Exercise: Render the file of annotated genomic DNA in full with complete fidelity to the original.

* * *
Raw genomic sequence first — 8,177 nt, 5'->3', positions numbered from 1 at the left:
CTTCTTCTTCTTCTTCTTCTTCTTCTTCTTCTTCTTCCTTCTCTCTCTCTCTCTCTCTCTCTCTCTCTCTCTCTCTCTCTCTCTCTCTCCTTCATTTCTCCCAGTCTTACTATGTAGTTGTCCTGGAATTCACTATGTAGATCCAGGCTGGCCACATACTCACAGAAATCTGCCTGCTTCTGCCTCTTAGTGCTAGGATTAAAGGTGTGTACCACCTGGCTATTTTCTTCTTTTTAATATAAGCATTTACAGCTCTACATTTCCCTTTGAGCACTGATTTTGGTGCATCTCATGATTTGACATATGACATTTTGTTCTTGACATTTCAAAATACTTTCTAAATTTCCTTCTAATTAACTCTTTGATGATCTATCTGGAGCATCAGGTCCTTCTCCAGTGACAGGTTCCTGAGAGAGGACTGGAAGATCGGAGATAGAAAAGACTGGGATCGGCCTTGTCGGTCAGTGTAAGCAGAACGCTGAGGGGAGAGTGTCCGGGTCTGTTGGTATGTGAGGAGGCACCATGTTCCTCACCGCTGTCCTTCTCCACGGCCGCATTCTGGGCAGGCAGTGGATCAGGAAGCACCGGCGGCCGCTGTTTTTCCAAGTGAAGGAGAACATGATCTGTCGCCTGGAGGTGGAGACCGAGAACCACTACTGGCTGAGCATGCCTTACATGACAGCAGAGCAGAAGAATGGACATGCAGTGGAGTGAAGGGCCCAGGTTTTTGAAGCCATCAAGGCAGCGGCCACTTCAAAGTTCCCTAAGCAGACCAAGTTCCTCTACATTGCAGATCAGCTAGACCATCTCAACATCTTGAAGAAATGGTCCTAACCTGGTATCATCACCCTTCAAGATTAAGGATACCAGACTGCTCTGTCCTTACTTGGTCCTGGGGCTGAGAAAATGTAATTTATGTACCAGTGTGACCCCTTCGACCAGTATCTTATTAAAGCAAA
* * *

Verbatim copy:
Raw genomic sequence first — 8,177 nt, 5'->3', positions numbered from 1 at the left:
CTTCTTCTTCTTCTTCTTCTTCTTCTTCTTCTTCTTCCTTCTCTCTCTCTCTCTCTCTCTCTCTCTCTCTCTCTCTCTCTCTCTCTCTCCTTCATTTCTCCCAGTCTTACTATGTAGTTGTCCTGGAATTCACTATGTAGATCCAGGCTGGCCACATACTCACAGAAATCTGCCTGCTTCTGCCTCTTAGTGCTAGGATTAAAGGTGTGTACCACCTGGCTATTTTCTTCTTTTTAATATAAGCATTTACAGCTCTACATTTCCCTTTGAGCACTGATTTTGGTGCATCTCATGATTTGACATATGACATTTTGTTCTTGACATTTCAAAATACTTTCTAAATTTCCTTCTAATTAACTCTTTGATGATCTATCTGGAGCATCAGGTCCTTCTCCAGTGACAGGTTCCTGAGAGAGGACTGGAAGATCGGAGATAGAAAAGACTGGGATCGGCCTTGTCGGTCAGTGTAAGCAGAACGCTGAGGGGAGAGTGTCCGGGTCTGTTGGTATGTGAGGAGGCACCATGTTCCTCACCGCTGTCCTTCTCCACGGCCGCATTCTGGGCAGGCAGTGGATCAGGAAGCACCGGCGGCCGCTGTTTTTCCAAGTGAAGGAGAACATGATCTGTCGCCTGGAGGTGGAGACCGAGAACCACTACTGGCTGAGCATGCCTTACATGACAGCAGAGCAGAAGAATGGACATGCAGTGGAGTGAAGGGCCCAGGTTTTTGAAGCCATCAAGGCAGCGGCCACTTCAAAGTTCCCTAAGCAGACCAAGTTCCTCTACATTGCAGATCAGCTAGACCATCTCAACATCTTGAAGAAATGGTCCTAACCTGGTATCATCACCCTTCAAGATTAAGGATACCAGACTGCTCTGTCCTTACTTGGTCCTGGGGCTGAGAAAATGTAATTTATGTACCAGTGTGACCCCTTCGACCAGTATCTTATTAAAGCAAA